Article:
Practice positive PR - some useful tips

PR is a process focusing on developing an image and a reputation with your customers and the market as a whole.  Often this image is created by cumulative effect, based on the quality of your services / products, your communication materials, your team, you; and the willingness of your customers to broadcast their positive experiences. 

Developing a profile to the market is a long-term process.  Many businesses I’ve worked with believe PR to be predominantly ‘sending out press releases’, in an ad-hoc way, in the hope of landing a big feature or national/local press presence.   However, whilst press releases are indeed part of a PR plan – there’s a whole load of groundwork that happens before you get to the Press Release stage.

I’ve worked with businesses in the past which have initially chosen to manage their PR activity in-house with a ‘semi-dedicated’ resource.  However, they soon realise that PR is a resource intensive activity – and not something that can be done half heartedly.  

Good PR agents have spent years building trusted relationships with journalists.  They are close to the coal face and know when and what journalists are looking for.

There comes a stage in any business where getting proactive with PR makes sense.  My recommendation would be to partner with a small PR agency or a good freelance / self employed PR agent, who ideally understands your target market.   Or if you are going to go it alone - then here are some key steps to consider:

  • Create a PR Brief.  Creating a PR Brief is the best way of ensuring that the PR agent/agency - or indeed yourself, understands your thinking.  The Brief should cover information such as:
    • Background – about your business
    • Communications objectives – what you want to achieve from PR activity
    • Target audiences – who are you aiming your activity at
    • Reach – local area, national press, global, tradepress
    • Communication channels – ideas on how you reach this audience
    • Messages – what do you want your audience to know
    • Challenges – anything that may need to be addressed
    • Timescales – are you working to a timeline
    • Budget – how much you have to spend on PR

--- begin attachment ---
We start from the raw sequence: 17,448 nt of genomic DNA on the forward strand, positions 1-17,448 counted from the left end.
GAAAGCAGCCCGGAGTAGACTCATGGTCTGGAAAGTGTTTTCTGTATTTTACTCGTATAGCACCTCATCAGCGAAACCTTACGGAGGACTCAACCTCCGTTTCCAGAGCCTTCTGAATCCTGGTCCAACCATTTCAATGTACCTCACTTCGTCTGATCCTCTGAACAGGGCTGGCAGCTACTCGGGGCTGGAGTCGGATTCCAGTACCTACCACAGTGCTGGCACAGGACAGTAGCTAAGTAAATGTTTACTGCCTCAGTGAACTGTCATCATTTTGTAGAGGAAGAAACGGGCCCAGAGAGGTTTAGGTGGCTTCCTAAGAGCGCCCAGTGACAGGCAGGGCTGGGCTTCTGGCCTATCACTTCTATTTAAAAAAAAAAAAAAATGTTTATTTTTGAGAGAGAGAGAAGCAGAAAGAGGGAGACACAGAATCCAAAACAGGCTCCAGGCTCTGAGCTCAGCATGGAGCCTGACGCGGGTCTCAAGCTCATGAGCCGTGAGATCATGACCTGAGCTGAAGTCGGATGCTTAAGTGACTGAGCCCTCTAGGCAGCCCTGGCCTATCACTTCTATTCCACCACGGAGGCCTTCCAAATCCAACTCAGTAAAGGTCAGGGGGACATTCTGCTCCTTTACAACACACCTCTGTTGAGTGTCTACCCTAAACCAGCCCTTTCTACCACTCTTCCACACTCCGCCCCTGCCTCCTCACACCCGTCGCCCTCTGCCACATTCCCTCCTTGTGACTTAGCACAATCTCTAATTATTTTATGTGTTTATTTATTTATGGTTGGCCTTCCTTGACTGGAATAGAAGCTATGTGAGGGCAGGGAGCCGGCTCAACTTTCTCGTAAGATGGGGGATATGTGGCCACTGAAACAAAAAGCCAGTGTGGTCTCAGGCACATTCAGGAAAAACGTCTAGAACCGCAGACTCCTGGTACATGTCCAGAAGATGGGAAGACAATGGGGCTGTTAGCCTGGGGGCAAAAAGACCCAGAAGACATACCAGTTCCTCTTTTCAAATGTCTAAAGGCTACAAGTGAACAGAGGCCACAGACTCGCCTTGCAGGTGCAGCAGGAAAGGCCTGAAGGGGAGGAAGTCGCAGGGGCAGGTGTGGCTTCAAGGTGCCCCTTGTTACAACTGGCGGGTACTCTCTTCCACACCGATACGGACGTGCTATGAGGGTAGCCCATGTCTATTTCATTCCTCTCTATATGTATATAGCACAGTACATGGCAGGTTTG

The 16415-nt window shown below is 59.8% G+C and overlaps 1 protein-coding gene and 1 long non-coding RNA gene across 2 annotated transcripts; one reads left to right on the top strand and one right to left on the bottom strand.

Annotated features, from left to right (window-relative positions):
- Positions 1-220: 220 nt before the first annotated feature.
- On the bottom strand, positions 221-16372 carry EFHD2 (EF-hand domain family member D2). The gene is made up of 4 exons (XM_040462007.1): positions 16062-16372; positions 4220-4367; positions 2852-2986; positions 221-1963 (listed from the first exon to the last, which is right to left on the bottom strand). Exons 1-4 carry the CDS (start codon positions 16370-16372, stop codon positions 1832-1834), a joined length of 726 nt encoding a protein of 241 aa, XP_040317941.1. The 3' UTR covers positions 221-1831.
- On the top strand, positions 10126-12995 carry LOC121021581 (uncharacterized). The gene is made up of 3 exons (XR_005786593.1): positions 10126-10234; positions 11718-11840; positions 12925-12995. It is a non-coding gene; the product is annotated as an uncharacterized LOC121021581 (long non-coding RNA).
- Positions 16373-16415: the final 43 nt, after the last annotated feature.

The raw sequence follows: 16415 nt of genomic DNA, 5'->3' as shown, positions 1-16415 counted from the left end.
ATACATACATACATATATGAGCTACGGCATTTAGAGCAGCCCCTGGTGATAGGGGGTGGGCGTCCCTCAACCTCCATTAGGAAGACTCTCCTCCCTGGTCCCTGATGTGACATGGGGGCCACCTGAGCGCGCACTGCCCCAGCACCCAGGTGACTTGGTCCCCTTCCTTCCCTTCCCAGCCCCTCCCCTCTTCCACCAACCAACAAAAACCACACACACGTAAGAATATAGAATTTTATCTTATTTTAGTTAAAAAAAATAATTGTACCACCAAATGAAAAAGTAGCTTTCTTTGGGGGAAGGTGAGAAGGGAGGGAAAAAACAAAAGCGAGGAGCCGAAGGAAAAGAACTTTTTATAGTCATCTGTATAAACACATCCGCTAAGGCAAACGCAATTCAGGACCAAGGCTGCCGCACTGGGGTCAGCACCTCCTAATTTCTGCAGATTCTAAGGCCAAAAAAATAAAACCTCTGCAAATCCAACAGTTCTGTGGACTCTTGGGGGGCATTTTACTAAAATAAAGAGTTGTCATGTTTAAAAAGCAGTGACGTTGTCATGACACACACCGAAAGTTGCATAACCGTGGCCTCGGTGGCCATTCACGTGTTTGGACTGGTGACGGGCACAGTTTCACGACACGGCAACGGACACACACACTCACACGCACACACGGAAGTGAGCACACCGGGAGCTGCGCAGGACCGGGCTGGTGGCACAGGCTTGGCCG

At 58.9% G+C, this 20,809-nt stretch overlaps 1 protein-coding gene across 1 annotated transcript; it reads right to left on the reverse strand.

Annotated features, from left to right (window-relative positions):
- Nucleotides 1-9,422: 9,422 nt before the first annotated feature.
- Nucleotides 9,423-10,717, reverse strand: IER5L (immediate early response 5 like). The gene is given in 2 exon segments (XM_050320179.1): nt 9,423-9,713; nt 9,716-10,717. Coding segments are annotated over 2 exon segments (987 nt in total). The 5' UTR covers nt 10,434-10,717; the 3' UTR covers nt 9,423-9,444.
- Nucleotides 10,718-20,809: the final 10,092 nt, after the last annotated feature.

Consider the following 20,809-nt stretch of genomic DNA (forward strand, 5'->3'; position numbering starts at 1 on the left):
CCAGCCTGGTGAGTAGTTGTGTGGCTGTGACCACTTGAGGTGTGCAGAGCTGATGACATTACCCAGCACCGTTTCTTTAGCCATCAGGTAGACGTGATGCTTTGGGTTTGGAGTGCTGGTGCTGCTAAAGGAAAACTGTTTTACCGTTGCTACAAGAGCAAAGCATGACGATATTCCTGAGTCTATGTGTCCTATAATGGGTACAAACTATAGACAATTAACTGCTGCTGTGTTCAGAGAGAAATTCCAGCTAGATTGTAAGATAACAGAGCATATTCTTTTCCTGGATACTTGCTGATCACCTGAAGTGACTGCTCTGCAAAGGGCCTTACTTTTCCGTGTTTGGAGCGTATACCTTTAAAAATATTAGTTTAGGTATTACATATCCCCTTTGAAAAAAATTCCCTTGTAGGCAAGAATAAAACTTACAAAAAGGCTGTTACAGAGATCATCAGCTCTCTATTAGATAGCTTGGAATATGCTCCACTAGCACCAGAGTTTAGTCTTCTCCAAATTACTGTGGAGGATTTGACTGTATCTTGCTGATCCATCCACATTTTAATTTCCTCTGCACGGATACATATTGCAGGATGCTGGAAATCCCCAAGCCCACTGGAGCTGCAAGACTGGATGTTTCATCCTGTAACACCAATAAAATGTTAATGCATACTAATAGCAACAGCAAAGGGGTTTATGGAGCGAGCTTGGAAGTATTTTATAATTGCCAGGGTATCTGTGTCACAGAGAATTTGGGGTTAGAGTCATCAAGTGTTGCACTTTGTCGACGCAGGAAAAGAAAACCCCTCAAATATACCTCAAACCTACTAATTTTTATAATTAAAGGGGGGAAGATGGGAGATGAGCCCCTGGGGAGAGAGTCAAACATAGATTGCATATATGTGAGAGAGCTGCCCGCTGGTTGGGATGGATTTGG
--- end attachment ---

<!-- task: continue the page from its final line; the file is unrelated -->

• Evaluation – how will you measure effectiveness

Putting together a document which incorporates all of these elements not only helps you to cement exactly what it is you are looking to achieve, but if you are using external resources, it also provides the experienced agency/agent with a great starting point. 

Let's look in more details at 'going it alone' - and what you need to put in place a PR process:

If you do decide to go it alone – and manage your PR ‘in-house’ – then set up a PR Process.  You’ll need to create your own press lists to target on a regular basis – and ideally start courting relationships with the editors/journalists you want to engage with. 

When creating press releases be sure to consider the ‘so what’ factor  (and by this I mean being critical about the news that you are looking to share - read through the piece from a 'so what' perspective) - if there’s nothing really compelling, groundbreaking, innovative or topical – then it’s unlikely that any journalist will pick it up.   Only put out genuinely newsworthy press releases.  You only have to look at press coverage in the nationals or your local newspaper to see the types of news covered.  Be sure you position your press releases accordingly.  The media are often interested in survey results, joint alliances, take-overs, topical issues that your service/product solves for the consumer etc. 

So, now you’ve got a newsworthy story – be sure that your press release grabs the attention it deserves:

  • Title.  The title should be bold and is often put in capital letters.  Keep it succinct and action focused – eg:  ABC COMPANY LAUNCH BREAKTHROUGH TECHNOLOGY FOR ABC SURGERY.
  • Subtitle.  If your title warrants it – you may need to provide a little more information.  ABC company launches product x to compliment its range of bespoke robot technology.
  • Features and Benefits.  Include a description about the key features and benefits. 
  • Quote.  If possible add credibility by including a customer quote. 
  • Quote.  Be sure to include a quote from the MD, CEO or relevant company spokesperson.  If reporting on a joint alliance – then include quotes from both companies.
  • Detail.  Include pricing and availability detail.  Keep in mind that journalists will want to construct the story based on the information you send to them.
  • Contact and boiler plate.  Be sure that you include contact details – email, phone and url – and a specific named point of contact.  A boiler plate is effectively a quick overview of your company – your mission and strategy – some people refer to it as a company ‘sign off’. 
  • Keep it succinct and easy to read.  You really don’t want to circulate a press release that is more than a couple of pages long – and definitely no more than three pages.  Use 1.5 spacing.

Do keep in mind that journalists are often looking for expert opinion – and so if you have a specialism or specific expertise, then it’s worth communicating that you are a credible source that they can tap into. 

And finally, keep at it.  As I stated before, if you are going to start PR activity internally from scratch – then be sure you are committed to ‘dripping’ newsworthy information to your target press list on a regular basis.  But be sure it’s newsworthy, as you don’t want to be labeled a nuisance. 

To reiterate, PR agents have formulated trusted relationships over many years – and so whilst you may strike it lucky 'going it alone', PR is a specialist field, a long-term and committed tactic.

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